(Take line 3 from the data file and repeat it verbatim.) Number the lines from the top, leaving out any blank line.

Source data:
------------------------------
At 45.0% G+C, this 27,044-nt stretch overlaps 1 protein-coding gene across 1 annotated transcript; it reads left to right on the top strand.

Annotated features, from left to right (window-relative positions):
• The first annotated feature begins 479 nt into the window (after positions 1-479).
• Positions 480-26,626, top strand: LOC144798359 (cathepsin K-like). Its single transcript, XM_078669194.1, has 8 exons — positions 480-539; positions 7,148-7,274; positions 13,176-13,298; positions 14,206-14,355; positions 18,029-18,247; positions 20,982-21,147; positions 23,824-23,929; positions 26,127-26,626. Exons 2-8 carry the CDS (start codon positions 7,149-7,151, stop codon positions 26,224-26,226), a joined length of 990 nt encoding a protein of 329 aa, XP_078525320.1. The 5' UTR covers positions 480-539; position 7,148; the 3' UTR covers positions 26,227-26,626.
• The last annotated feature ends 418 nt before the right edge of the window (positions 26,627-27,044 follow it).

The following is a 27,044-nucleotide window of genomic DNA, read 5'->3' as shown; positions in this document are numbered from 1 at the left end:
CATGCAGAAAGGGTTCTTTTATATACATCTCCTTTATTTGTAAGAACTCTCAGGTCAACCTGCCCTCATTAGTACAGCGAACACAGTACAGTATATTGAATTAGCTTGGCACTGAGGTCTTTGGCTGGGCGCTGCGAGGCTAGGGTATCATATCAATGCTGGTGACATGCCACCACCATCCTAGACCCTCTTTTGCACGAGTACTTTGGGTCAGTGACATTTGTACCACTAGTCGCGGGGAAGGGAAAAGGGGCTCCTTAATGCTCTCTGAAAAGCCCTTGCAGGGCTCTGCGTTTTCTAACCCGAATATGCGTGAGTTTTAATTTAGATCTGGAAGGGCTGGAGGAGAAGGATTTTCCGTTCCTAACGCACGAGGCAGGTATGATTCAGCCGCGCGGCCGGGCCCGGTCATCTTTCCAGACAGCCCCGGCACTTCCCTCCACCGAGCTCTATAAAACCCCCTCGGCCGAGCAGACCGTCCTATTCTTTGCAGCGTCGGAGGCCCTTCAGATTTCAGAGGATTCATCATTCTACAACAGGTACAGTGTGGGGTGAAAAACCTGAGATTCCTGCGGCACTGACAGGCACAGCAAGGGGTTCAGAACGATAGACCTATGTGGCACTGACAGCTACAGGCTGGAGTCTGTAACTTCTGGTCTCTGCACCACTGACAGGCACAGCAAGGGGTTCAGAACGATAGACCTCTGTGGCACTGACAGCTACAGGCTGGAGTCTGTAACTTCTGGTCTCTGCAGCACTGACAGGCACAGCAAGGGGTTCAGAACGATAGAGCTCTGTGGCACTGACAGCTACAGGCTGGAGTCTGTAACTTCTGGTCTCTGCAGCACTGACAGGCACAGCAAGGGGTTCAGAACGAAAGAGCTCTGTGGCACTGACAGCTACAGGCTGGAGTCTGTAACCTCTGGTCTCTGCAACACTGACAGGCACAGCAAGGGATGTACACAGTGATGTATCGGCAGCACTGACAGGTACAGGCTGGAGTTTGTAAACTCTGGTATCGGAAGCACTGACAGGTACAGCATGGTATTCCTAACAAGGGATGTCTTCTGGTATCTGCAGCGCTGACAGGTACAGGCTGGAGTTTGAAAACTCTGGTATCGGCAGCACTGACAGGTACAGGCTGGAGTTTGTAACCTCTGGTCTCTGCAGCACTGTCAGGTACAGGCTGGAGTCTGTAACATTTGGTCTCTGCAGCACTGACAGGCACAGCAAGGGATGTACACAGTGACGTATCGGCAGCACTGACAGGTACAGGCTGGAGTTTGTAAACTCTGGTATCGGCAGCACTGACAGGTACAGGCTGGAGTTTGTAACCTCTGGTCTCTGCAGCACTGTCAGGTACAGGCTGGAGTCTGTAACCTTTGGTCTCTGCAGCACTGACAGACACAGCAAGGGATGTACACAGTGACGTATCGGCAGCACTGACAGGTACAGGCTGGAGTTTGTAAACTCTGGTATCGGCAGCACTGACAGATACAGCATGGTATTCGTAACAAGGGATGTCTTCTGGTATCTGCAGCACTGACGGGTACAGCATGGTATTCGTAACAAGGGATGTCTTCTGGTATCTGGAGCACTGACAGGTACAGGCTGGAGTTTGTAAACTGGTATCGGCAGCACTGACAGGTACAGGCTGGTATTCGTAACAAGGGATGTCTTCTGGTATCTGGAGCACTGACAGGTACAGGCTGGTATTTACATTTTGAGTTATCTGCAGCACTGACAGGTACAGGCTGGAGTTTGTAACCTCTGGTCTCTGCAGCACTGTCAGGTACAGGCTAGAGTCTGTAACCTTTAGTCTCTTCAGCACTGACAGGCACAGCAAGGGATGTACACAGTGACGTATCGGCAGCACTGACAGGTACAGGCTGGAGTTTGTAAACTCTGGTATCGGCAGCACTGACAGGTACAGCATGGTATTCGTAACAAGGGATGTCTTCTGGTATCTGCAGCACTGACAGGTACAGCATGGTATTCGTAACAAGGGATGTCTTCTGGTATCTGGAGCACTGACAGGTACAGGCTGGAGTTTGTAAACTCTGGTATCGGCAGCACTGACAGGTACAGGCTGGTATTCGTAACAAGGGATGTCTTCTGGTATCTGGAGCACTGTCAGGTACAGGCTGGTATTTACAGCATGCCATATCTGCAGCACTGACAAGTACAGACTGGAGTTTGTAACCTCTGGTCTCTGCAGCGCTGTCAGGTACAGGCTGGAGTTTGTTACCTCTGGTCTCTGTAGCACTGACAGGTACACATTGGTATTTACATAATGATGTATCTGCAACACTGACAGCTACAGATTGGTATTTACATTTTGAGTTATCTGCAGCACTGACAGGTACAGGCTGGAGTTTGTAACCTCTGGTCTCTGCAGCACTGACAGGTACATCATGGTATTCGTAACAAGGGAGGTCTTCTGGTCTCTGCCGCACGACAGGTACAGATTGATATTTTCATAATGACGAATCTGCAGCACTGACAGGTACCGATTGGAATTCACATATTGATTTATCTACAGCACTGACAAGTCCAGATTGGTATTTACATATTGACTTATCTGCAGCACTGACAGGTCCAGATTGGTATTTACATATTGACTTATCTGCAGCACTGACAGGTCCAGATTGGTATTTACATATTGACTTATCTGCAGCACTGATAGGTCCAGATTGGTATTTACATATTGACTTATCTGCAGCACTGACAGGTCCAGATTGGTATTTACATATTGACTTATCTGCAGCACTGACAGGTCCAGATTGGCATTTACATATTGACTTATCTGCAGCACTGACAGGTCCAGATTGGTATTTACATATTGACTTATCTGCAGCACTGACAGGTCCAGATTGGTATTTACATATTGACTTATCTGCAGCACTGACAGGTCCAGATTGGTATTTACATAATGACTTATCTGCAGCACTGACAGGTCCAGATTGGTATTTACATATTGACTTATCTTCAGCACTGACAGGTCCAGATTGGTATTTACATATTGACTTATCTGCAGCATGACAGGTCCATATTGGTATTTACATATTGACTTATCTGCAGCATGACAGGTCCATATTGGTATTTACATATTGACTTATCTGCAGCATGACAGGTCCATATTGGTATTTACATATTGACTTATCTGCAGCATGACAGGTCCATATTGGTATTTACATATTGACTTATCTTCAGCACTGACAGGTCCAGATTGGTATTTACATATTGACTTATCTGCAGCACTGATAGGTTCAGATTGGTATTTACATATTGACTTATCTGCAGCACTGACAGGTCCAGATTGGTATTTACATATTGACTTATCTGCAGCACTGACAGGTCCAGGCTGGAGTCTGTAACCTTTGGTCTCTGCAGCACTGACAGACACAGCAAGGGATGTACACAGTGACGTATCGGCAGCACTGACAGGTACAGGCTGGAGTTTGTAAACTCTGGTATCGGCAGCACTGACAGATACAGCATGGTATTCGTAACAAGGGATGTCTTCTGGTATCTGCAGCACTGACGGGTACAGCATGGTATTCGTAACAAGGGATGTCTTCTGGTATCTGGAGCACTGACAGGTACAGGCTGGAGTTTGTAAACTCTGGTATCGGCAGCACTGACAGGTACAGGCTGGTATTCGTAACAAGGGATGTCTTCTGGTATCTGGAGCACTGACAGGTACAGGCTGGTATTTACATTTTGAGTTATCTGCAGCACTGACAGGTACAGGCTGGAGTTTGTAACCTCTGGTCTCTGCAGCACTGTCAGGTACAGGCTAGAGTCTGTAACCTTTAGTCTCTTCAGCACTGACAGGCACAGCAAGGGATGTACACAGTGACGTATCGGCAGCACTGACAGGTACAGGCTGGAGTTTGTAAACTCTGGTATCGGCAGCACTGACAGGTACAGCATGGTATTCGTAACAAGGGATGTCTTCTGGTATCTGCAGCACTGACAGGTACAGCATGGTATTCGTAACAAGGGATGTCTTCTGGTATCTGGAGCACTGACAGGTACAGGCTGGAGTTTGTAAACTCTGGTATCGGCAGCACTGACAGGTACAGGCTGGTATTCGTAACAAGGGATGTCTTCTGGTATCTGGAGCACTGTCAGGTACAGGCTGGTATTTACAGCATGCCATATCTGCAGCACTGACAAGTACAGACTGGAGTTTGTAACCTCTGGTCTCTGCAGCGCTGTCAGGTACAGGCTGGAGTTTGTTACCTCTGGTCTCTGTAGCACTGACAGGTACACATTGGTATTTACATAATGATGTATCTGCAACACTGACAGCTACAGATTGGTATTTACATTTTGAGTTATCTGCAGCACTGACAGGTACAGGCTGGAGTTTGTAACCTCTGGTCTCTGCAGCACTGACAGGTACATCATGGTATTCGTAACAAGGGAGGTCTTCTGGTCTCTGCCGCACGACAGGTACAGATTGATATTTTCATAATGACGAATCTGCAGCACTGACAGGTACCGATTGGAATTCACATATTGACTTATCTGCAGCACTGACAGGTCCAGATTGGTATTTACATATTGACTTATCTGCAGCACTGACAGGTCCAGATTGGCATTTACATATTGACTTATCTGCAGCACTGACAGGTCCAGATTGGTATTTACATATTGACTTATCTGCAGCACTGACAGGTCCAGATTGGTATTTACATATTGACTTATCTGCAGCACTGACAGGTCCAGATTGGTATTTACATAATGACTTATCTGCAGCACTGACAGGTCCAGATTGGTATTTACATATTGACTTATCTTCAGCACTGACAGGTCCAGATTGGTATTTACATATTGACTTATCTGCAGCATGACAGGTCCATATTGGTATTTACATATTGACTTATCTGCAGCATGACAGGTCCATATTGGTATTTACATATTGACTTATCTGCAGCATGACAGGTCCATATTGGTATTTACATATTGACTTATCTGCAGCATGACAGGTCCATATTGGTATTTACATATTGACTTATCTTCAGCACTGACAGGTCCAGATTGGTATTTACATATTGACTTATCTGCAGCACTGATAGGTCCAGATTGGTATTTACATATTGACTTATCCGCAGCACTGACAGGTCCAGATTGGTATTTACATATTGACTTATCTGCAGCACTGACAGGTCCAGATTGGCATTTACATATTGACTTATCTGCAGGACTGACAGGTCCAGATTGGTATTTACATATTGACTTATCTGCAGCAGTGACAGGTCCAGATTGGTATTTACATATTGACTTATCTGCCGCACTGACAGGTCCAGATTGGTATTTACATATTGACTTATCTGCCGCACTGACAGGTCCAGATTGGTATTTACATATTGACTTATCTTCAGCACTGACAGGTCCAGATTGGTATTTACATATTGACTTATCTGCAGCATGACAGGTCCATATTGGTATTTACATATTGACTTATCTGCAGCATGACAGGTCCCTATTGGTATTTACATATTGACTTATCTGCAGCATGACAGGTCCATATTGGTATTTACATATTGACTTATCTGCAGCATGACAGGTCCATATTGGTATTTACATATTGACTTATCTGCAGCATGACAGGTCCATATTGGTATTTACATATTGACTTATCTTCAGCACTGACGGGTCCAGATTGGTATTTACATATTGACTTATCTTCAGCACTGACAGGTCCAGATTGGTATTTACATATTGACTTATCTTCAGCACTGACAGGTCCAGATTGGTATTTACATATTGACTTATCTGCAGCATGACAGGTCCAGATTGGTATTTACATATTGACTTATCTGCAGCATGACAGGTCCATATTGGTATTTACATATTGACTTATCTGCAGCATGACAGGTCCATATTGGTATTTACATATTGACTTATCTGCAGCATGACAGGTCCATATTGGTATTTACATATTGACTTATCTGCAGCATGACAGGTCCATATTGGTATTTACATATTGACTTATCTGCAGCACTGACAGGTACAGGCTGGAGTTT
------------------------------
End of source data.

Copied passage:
• The first annotated feature begins 479 nt into the window (after positions 1-479).